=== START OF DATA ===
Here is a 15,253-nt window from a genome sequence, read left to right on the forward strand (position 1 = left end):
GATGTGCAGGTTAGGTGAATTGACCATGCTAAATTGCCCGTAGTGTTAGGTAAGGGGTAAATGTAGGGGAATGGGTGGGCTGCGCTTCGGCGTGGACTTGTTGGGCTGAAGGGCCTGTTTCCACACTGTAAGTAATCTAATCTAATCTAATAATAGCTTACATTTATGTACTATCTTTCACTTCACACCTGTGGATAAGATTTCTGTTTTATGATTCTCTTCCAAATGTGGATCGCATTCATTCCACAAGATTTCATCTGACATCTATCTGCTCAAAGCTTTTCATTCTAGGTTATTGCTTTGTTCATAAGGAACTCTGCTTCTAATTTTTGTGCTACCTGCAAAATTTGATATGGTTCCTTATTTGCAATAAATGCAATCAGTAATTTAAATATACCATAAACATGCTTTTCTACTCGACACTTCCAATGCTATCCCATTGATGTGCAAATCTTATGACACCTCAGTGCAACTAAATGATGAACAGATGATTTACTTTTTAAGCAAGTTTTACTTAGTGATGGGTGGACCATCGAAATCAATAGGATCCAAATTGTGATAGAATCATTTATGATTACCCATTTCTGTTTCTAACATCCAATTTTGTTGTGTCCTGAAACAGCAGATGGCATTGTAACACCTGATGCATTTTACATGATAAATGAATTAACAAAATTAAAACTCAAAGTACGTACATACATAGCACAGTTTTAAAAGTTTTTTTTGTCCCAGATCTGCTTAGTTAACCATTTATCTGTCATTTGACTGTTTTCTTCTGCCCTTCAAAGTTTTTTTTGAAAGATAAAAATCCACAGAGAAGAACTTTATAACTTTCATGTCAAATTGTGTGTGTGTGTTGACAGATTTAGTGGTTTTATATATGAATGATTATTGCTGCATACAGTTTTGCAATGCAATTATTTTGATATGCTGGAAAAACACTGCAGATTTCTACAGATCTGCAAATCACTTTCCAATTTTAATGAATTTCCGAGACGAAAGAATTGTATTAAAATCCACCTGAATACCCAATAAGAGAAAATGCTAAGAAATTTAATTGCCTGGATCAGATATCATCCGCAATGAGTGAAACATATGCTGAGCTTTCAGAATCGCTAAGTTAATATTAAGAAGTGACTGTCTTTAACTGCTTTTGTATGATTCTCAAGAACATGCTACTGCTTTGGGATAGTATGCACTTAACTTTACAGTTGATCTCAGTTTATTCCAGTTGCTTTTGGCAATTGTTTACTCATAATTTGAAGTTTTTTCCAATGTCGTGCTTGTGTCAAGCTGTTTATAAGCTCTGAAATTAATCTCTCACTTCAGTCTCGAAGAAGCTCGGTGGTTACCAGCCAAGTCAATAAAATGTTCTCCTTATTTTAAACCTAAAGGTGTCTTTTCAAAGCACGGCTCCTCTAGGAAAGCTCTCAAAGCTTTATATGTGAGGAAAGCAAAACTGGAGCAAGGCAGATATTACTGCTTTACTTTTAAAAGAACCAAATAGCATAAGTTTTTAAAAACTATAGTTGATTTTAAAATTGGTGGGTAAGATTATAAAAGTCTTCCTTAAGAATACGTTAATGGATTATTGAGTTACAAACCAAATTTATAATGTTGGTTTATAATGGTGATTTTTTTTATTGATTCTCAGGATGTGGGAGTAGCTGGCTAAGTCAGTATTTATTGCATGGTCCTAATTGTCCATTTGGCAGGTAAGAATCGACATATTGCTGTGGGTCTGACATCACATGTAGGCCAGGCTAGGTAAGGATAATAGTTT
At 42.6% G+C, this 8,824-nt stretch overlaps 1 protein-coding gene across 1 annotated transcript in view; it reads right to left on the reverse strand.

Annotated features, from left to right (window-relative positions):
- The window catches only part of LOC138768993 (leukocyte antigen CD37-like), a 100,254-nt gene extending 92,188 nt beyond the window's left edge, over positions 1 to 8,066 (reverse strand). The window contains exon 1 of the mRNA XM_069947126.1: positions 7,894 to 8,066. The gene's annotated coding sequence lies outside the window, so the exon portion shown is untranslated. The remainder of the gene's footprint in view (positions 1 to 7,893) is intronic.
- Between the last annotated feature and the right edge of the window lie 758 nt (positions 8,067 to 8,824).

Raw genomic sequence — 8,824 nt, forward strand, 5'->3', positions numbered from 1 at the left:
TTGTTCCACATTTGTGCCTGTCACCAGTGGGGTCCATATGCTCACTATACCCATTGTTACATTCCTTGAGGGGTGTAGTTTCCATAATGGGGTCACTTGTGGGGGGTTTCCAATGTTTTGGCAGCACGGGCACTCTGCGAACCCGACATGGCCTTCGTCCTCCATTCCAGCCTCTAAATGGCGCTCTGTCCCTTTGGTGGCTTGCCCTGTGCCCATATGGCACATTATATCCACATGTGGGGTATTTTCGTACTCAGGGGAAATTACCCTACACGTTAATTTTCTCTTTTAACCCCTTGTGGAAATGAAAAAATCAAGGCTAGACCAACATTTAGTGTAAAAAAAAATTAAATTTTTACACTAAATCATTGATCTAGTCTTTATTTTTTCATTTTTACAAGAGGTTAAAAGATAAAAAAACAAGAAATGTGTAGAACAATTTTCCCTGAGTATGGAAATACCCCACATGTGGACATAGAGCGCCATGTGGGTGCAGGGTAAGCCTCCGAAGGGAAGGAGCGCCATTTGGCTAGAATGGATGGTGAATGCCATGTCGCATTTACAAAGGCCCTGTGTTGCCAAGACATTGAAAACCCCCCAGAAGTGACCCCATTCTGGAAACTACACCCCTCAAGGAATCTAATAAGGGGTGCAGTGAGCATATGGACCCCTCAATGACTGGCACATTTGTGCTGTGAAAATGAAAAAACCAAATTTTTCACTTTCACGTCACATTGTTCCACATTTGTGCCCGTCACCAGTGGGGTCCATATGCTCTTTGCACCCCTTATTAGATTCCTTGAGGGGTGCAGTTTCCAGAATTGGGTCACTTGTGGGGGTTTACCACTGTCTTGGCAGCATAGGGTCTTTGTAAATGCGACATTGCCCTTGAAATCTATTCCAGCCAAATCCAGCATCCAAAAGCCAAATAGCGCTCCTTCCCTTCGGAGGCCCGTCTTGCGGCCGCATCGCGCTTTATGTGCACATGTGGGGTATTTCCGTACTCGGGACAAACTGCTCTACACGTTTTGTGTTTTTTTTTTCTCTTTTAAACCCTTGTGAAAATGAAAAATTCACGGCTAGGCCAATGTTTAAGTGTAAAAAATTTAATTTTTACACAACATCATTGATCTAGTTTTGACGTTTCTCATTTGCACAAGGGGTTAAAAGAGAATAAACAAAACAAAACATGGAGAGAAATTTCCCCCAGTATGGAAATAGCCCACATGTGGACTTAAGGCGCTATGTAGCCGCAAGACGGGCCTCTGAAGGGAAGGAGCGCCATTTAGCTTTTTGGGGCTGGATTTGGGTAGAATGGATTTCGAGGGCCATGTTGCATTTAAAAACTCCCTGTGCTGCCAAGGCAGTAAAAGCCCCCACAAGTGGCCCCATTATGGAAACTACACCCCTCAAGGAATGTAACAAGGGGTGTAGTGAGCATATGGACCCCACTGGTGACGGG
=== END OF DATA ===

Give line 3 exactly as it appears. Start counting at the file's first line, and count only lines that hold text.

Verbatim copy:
At 42.6% G+C, this 8,824-nt stretch overlaps 1 protein-coding gene across 1 annotated transcript in view; it reads right to left on the reverse strand.